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Will the French Constitutional Council invalidate the candidacies of Ségolène Royal, Nicolas Sarkozy and Jean-Marie Le Pen?

On 21 March 2007, Alain Ducq, who was a declared candidate for the French Presidency of the Parti Humaniste, and is a member of CDP (Coordination pour la Paix et le Désarmement), brought a petition before the Constitutional Council for the invalidation of the candidacies of Ségolène Royal, Nicolas Sarkozy et Jean-Marie Le Pen, on the following grounds:

"In 1992 France signed and ratified the Non-Proliferation Treaty. States-Parties possessing nuclear weapons are required by its Article VI to undertake negotiations in good faith for the purpose of nuclear disarmament. On 8 July 1996, the International Court of Justice - asked by the UN General Assmebly for an advisory opinion - confirmed unanimously that 'There exists an obligation to pursue in good faith and to bring to conclusion negotiations leading to nuclear disarmament in all its aspects, under strict and effective international control'. This was solemnly reaffirmed on 19 May 2000 at the end of the 6th NPT Review Conference, and clarified there by 13 'steps', some of which concern France. But far from respecting these undertakings, France has continued to develop her nuclear arsenal. It is therefore incumbent on the next Head of State to alter this policy and to bring France's actions into conformity with her international obligations.

"At least three of the current candidates for the presidency, to my knowledge, have made it known publicly that they intend to continue the research and development of new French nuclear arms. Consequently these candidates will be infringing international law. Now Article V of the French Constitution makes the President of the Republic the guarantor of respect for international treaties. These candidates are thus announcing, before even being elected, that they will respect neither international law nor the French Constitution. They even make this double illegality an electoral argument and an objective of their programmes. Consequently, none of them can be declared a proper person to campaign for the highest office in the land, given that the express intention to respect the Constitution and cause it to be respected is a sine qua non of office. The candidacy of a citizen cannot by legitimated merely by confirming a willingness to be candidate and submitting an appropriate dossier..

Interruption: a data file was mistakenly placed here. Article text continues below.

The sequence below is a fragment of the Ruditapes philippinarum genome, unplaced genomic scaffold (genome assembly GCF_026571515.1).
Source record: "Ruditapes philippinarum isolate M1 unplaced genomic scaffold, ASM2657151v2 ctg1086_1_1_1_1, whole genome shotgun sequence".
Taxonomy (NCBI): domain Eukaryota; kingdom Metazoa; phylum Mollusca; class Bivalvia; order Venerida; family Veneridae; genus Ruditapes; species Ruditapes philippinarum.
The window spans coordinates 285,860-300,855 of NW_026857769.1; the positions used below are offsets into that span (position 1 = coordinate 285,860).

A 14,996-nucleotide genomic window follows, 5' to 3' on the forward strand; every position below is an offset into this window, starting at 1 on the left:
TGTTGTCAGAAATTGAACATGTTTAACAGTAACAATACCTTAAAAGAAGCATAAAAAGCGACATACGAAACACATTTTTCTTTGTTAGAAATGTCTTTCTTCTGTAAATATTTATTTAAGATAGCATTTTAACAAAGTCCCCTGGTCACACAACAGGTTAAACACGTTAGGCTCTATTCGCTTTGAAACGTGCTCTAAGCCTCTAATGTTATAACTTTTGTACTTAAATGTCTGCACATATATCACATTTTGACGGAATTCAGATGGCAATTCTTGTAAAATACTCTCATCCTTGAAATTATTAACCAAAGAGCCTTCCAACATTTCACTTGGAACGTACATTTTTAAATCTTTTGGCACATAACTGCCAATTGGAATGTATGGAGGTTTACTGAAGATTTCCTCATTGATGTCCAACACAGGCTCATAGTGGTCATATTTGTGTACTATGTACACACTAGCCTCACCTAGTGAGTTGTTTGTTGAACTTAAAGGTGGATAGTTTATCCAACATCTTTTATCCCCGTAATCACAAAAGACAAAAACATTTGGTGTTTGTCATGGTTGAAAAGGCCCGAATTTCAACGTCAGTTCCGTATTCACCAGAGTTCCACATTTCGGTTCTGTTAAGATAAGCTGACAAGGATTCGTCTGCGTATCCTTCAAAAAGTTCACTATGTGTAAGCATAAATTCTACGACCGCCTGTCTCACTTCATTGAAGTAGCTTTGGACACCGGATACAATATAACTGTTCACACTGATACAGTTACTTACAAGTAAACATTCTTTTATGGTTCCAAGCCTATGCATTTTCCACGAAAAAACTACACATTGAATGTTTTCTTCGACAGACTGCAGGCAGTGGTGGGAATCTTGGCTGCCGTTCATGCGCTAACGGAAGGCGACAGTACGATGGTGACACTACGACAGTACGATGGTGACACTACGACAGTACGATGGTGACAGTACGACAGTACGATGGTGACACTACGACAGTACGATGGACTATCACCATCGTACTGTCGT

"On these grounds I have the honour, as a declared candidate, to ask the Constitutional Council to pronounce invalid the candidacies of Mme Ségolène Royal, M. Nicolas Sarkozy and M .Jean-Marie Le Pen, without prejudice to other possible invalidations of other candidates for the same reasons."

ACDN France unreservedly supports this initiative, which is taken within the framework of the CDP (Coordination for Disarmament and Peace).

On March 12 in Paris, the CDP presented the PEACE PACT which it is proposing for presidential and parliamentary candidates to sign. This pact include 7 undertakings, two of which come from ACDN's "Citizens' questionnaire" : an undertaking to instigate negotiations for implementing Article VI of the NPT, with France suspending the construction of new nuclear weapons - instruments of 'vertical proliferation' - and one to submit this policy to a referendum within one year of the elections. None of the three presidential candidates incriminated by d'Alain Ducq has signed these two undertakings, obviously. At the moment, the only candidate among the twelve "apostles of a radiant future" is Marie-George Buffet.

The expected replies from the other candidates will be published, as soon as they are received, on the ACDN website: and on that of the Peace Pact: We want to know whether or not they accept for us an "irradiated future".